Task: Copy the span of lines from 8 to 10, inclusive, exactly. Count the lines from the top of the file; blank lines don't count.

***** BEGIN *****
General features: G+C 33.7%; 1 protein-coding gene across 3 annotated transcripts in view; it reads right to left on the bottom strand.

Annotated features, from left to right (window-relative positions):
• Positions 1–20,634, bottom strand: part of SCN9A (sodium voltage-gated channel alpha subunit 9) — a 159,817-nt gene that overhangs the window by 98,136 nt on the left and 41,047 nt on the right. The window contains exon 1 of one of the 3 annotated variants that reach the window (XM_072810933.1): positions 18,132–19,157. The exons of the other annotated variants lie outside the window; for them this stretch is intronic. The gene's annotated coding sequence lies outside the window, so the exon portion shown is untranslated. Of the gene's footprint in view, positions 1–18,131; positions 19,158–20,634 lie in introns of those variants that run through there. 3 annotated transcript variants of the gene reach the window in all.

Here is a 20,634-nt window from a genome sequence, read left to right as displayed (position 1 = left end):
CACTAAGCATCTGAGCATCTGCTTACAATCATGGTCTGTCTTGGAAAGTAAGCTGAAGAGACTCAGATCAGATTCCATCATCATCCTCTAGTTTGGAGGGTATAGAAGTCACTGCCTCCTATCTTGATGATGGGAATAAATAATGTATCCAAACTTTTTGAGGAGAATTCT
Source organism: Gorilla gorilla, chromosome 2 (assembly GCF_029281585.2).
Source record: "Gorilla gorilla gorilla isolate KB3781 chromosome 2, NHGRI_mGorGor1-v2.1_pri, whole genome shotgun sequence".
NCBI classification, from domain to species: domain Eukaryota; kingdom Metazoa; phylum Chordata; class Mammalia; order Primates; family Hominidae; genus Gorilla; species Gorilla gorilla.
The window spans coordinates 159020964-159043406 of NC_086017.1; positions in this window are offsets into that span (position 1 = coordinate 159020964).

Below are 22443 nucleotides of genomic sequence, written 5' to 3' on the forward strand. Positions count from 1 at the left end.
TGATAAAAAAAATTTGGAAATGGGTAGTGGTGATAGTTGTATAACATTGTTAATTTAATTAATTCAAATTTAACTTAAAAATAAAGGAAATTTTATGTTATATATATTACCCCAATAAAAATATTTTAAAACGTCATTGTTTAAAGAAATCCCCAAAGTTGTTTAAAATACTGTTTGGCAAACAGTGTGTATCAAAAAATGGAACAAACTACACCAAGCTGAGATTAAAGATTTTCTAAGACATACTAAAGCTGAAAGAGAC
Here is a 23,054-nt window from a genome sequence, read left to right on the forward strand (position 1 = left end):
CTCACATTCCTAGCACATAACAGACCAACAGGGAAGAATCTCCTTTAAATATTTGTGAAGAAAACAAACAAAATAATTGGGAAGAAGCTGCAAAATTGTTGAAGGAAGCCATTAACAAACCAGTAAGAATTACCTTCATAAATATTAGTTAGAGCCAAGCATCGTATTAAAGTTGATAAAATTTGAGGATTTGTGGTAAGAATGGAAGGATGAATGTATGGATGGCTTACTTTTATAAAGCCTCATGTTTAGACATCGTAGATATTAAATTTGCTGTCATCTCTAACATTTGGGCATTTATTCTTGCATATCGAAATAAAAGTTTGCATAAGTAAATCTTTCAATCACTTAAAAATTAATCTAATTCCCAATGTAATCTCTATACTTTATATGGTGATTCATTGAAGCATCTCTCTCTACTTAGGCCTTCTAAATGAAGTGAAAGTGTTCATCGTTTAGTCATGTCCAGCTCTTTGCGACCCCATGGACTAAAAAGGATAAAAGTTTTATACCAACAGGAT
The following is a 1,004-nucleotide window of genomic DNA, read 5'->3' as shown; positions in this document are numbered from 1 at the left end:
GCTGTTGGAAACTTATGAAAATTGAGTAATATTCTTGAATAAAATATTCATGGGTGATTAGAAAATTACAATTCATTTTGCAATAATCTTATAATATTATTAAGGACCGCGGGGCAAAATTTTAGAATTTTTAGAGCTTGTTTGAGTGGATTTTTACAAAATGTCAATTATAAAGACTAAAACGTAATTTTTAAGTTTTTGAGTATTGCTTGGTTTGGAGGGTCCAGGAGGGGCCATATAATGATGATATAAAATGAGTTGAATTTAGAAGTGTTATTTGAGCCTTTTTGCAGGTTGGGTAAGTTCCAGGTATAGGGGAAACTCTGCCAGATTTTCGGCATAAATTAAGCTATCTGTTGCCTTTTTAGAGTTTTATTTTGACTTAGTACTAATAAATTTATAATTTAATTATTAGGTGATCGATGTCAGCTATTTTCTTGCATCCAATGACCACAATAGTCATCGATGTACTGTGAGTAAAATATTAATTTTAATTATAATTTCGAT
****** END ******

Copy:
NCBI classification, from domain to species: domain Eukaryota; kingdom Metazoa; phylum Chordata; class Mammalia; order Primates; family Hominidae; genus Gorilla; species Gorilla gorilla.
The window spans coordinates 159020964-159043406 of NC_086017.1; positions in this window are offsets into that span (position 1 = coordinate 159020964).

Below are 22443 nucleotides of genomic sequence, written 5' to 3' on the forward strand. Positions count from 1 at the left end.